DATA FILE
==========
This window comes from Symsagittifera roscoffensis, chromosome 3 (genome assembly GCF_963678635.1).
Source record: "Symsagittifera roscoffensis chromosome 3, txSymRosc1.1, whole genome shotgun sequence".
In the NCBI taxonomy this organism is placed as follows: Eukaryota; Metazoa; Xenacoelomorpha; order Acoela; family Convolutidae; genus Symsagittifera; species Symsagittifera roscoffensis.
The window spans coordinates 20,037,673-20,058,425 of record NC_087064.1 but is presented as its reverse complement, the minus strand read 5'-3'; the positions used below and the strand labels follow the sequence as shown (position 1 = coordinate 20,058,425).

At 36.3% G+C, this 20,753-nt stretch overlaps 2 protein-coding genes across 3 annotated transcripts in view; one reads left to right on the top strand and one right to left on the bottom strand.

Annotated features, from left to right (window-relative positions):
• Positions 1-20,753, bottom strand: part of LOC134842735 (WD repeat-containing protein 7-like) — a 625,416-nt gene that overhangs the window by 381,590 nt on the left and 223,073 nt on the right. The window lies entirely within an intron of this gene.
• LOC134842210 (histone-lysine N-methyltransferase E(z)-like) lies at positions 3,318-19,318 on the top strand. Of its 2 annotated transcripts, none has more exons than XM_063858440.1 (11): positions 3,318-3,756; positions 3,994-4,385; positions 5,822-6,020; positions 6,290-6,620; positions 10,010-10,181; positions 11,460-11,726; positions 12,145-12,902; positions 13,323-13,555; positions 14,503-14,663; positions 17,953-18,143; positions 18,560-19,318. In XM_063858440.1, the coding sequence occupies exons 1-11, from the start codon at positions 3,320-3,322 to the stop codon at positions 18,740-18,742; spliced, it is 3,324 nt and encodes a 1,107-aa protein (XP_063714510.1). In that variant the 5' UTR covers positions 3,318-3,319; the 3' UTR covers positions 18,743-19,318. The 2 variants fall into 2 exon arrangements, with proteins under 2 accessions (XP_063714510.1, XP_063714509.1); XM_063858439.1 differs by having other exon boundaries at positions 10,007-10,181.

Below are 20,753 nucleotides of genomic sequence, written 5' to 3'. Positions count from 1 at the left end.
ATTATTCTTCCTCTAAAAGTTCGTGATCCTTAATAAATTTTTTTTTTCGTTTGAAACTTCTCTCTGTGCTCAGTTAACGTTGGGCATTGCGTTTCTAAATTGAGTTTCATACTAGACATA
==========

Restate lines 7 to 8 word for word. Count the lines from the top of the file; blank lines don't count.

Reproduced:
• Positions 1-20,753, bottom strand: part of LOC134842735 (WD repeat-containing protein 7-like) — a 625,416-nt gene that overhangs the window by 381,590 nt on the left and 223,073 nt on the right. The window lies entirely within an intron of this gene.
• LOC134842210 (histone-lysine N-methyltransferase E(z)-like) lies at positions 3,318-19,318 on the top strand. Of its 2 annotated transcripts, none has more exons than XM_063858440.1 (11): positions 3,318-3,756; positions 3,994-4,385; positions 5,822-6,020; positions 6,290-6,620; positions 10,010-10,181; positions 11,460-11,726; positions 12,145-12,902; positions 13,323-13,555; positions 14,503-14,663; positions 17,953-18,143; positions 18,560-19,318. In XM_063858440.1, the coding sequence occupies exons 1-11, from the start codon at positions 3,320-3,322 to the stop codon at positions 18,740-18,742; spliced, it is 3,324 nt and encodes a 1,107-aa protein (XP_063714510.1). In that variant the 5' UTR covers positions 3,318-3,319; the 3' UTR covers positions 18,743-19,318. The 2 variants fall into 2 exon arrangements, with proteins under 2 accessions (XP_063714510.1, XP_063714509.1); XM_063858439.1 differs by having other exon boundaries at positions 10,007-10,181.